D. Veneziano, and A. Langousis, Scaling and fractals in hydrology, Advances in Data-based Approaches for Hydrologic Modeling and Forecasting, edited by B. Sivakumar and R. Berndtsson, 145 pages, World Scientific, 2010.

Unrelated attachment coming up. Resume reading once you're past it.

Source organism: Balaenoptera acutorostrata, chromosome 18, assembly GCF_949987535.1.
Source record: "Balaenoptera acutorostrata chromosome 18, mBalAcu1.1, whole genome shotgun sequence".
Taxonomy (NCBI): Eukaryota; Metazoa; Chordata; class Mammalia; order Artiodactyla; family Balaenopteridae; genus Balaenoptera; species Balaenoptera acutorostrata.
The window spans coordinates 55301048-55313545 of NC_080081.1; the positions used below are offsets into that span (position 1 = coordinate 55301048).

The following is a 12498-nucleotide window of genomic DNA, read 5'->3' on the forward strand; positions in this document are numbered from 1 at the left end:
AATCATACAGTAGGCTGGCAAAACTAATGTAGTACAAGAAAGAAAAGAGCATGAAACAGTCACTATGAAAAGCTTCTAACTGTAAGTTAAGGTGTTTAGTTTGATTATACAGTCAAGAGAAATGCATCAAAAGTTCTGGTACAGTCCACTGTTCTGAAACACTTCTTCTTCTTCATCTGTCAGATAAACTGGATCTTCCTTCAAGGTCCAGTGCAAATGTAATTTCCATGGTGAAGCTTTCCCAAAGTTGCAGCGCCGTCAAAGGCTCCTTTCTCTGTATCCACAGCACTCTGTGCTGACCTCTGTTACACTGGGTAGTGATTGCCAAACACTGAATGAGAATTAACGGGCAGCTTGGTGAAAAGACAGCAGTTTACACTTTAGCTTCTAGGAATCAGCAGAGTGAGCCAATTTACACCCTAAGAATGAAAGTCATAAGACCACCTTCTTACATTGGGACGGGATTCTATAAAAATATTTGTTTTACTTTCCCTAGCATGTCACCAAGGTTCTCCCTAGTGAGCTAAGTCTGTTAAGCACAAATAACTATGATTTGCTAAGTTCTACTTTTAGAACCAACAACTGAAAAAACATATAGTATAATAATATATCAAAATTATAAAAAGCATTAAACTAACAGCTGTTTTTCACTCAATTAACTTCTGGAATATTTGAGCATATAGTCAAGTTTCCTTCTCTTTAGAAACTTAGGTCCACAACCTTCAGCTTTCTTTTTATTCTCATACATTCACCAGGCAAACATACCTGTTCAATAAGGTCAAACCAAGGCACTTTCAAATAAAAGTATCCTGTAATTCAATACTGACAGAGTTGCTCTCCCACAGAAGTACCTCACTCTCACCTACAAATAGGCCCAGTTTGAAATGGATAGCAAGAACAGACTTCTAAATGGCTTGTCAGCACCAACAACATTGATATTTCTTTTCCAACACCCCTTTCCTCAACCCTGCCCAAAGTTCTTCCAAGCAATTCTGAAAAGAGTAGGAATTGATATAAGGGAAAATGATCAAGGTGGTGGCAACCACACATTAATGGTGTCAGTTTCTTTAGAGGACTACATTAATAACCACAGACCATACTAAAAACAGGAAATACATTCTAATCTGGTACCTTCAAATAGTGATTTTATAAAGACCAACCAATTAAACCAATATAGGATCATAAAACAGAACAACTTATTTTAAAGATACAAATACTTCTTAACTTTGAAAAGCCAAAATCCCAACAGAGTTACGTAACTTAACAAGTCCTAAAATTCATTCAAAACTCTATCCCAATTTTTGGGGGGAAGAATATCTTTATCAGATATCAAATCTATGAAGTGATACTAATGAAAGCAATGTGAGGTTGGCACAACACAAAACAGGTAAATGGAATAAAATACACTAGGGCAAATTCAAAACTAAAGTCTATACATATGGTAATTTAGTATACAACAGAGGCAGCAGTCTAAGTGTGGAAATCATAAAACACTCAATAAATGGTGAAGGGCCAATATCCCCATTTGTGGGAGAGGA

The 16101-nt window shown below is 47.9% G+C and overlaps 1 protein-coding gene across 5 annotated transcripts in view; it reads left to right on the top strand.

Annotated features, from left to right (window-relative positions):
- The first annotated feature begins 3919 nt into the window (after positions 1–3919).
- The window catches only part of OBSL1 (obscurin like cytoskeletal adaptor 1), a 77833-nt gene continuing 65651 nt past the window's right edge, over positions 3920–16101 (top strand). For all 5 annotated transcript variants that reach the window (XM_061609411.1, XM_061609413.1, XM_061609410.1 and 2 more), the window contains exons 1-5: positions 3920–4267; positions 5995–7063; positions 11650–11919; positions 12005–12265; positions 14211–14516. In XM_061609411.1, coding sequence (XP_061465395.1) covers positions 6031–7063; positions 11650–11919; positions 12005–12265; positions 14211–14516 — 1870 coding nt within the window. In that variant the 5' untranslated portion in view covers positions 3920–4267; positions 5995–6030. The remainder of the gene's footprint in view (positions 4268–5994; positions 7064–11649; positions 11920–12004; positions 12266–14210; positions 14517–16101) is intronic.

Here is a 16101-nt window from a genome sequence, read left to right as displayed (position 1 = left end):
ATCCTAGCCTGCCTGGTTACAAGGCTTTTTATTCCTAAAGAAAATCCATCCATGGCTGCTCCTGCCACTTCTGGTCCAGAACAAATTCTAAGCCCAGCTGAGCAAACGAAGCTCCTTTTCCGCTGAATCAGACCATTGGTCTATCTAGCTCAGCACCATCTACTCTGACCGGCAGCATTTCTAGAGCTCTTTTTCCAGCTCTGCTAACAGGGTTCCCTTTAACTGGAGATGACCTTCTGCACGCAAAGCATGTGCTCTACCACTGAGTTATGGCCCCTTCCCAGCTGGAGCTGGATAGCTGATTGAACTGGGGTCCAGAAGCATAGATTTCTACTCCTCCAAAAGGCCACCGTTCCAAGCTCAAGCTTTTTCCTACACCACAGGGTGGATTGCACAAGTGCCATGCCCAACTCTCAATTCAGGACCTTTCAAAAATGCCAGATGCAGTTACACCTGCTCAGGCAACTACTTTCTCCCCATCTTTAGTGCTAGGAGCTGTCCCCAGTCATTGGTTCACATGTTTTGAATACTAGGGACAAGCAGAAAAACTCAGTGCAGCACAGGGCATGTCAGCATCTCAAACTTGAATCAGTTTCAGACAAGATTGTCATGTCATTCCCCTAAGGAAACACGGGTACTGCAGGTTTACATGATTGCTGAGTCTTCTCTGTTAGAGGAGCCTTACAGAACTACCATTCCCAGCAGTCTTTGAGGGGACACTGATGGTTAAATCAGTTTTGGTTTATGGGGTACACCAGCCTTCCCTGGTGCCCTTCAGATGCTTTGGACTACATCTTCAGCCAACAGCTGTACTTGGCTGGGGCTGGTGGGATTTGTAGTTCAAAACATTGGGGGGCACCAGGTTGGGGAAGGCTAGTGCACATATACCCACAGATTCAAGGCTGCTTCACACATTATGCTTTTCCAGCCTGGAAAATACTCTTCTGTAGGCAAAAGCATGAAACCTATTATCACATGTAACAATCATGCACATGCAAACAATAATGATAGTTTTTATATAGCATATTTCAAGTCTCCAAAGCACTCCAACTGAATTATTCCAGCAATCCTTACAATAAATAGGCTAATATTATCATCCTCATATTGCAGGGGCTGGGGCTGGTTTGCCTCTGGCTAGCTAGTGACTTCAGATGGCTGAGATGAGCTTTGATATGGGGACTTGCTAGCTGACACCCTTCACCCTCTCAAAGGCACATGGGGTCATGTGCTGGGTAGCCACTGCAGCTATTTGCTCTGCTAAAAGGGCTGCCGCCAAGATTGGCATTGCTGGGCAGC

Virtually, all areas of hydrology have been deeply influenced by the concepts of fractality and scale invariance. The roots of scale invariance in hydrology can be traced to the pioneering work of Horton, Shreve, Hack and Hurst on the topology and metric properties of river networks and on river flow. This early work uncovered symmetries and laws that only later were recognized as manifestations of scale invariance. Le Cam, who in the early 1960s pioneered the development of multi-scale pulse models of rainfall, provided renewed impetus to the use of scale-based models. Fractal approaches in hydrology have become more rigorous and widespread since Mandelbrot systematized fractal geometry and multifractal processes were discovered. This chapter reviews the main concepts of fractality and scale invariance, the construction of scale-invariant processes, their properties, and the inference of scale invariance from data. We highlight the recent developments in four areas of hydrology: rainfall, fluvial erosion topography, river floods, and flow through porous media.